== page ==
Laurier sets sights on OUA finals

(Photo by Jody Waardenburg)
(Photo by Jody Waardenburg)

Wilfrid Laurier’s women’s hockey team has a chance at redemption.

After a disappointing early exit in the 2012-13 campaign, the Hawks set out with their eyes on Ontario University Athletics (OUA) championship, and nothing less.

It was a tough road — Laurier struggled early, didn’t have a solid starting netminder and found themselves in second place of the OUA for the first time since Rick Osborne was bench boss.

But it hasn’t stopped them, as the Hawks defeated the UOIT Ridgebacks in the first series before defeating the Toronto Varsity Blues in three games to advance to the OUA final once again.

And what a chance it is.

“I’m very proud of our vets,” Osborne said Sunday after Laurier’s 2-1 win to knock off the Blues.

“[Laurier] learned a tough lesson last year in game three against Western and that’s what we were focused on today. What an opportunity to show what we learned from last year and what an opportunity for new kids to start making some history here at Laurier.”

And a win in the semifinals meant a date with the Queen’s Gaels, who upset the first-seeded Guelph Gryphons in three games to move onto the OUA final.

Because of seeding, Laurier has the opportunity to host games one and three of the series, if necessary.

“It’s great for our team,” Laurier forward Jessie Hurrell, who had an assist on the game-winning goal against Toronto, said.

“We just wanted to make it to the finals to play Queen’s and now we have home ice advantage against Queen’s too. We’re just looking forward to that now.”

Despite being the higher seed, Laurier doesn’t have an easy road to their potential 11th provincial championship.

The Gaels played spoiler in 2012-13 to the Gryphons, and went on to win the OUA championship.

In 2010-11, Laurier was upset in two overtime losses in the OUA semifinals by the Gaels.

The Hawks recognize they’re a hard team.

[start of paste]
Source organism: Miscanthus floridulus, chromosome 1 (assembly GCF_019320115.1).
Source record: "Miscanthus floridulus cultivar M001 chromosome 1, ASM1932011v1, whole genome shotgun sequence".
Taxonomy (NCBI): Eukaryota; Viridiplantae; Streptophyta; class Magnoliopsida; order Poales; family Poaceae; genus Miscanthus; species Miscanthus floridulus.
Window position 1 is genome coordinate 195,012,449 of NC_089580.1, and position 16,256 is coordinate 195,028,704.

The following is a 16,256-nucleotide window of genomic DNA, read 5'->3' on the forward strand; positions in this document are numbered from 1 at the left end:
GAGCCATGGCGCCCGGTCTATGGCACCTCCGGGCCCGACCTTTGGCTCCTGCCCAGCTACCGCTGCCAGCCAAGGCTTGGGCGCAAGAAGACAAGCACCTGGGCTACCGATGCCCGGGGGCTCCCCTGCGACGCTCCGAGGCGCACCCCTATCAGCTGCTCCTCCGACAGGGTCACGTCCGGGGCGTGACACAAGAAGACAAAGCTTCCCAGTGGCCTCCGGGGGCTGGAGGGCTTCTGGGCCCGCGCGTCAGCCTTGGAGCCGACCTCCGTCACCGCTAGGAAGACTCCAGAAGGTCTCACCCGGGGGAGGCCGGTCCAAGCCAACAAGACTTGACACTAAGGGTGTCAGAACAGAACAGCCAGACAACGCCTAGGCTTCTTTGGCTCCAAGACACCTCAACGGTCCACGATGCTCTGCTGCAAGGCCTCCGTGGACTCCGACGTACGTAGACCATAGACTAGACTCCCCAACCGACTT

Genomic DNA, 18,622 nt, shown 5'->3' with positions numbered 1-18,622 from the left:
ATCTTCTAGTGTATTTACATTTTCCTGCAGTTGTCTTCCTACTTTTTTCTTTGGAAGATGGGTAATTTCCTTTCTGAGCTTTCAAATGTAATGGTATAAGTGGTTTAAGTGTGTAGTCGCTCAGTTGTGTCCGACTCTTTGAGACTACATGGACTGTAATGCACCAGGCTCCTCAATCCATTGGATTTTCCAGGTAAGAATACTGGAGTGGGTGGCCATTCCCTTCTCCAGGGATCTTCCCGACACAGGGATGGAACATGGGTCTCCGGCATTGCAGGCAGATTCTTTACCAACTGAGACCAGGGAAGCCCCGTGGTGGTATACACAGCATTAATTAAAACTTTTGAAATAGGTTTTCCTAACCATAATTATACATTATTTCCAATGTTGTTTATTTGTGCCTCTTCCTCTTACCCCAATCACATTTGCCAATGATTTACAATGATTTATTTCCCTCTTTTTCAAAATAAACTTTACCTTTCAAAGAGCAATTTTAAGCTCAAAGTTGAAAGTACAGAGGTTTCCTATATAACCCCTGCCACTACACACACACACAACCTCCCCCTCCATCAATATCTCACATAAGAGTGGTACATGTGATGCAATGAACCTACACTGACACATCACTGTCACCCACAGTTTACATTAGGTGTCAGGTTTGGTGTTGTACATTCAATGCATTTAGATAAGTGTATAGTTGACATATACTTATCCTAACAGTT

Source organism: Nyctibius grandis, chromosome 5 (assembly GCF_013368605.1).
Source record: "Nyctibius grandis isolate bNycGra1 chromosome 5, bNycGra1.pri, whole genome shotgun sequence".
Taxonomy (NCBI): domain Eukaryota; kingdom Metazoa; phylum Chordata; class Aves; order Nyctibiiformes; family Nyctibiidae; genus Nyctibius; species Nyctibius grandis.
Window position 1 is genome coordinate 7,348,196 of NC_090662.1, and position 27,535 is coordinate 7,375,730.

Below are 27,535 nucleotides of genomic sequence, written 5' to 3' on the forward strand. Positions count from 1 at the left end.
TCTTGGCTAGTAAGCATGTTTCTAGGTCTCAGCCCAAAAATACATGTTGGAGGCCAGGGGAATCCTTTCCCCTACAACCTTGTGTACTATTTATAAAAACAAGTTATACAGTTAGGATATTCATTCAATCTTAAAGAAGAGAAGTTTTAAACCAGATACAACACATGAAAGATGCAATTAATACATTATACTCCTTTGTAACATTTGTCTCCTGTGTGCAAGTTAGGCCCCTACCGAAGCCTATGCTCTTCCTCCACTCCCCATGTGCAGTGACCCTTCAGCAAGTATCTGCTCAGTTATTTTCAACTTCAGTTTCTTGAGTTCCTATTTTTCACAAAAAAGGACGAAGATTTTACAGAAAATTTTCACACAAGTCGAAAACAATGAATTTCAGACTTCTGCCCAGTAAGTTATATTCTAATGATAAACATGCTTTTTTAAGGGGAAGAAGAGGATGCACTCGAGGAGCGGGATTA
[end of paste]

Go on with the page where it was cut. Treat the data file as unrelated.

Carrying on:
“It means a whole lot … [Queen’s is] built the same way we are. It’s going to be one tough, physical series,” Osborne said.

“[But] I like our depth. We waited until the last ten minutes to get down to three lines [against Toronto] … and for two and a half periods we had everyone going. Which is one more line and one d-line than they had. And I do believe in a one-goal game, that makes a difference.”

What Osborne needs from his depth will come strongly from his veterans, who have seen a championship won and lost on the will of the team.

Fourth-year captain Laura Brooker put her body on the line against Toronto, blocking three consecutive shots in a 20-second sequence right at the end of the first period to keep the game tied at one.

“I’m sore,” laughed Brooker. “I took a few, well, everywhere. I was on the ground being shot at, so I feel a little sore.”

Brooker, along with the core group of veterans, will need to continue that play against Queen’s to claim the OUA championship — along with a few other methods.

“Again, [it’ll be] defence first and crash the net. [We need to] stay on their good players and shut them down and let our team play their game,” Hurrell said.

The series opens Wednesday night at the Waterloo Recreational Complex at 7:30 p.m.

Game two will be in Kingston at 3 p.m. on Friday.

If necessary, game three will be back at the Waterloo Rec Complex on Sunday at 7:30 p.m.

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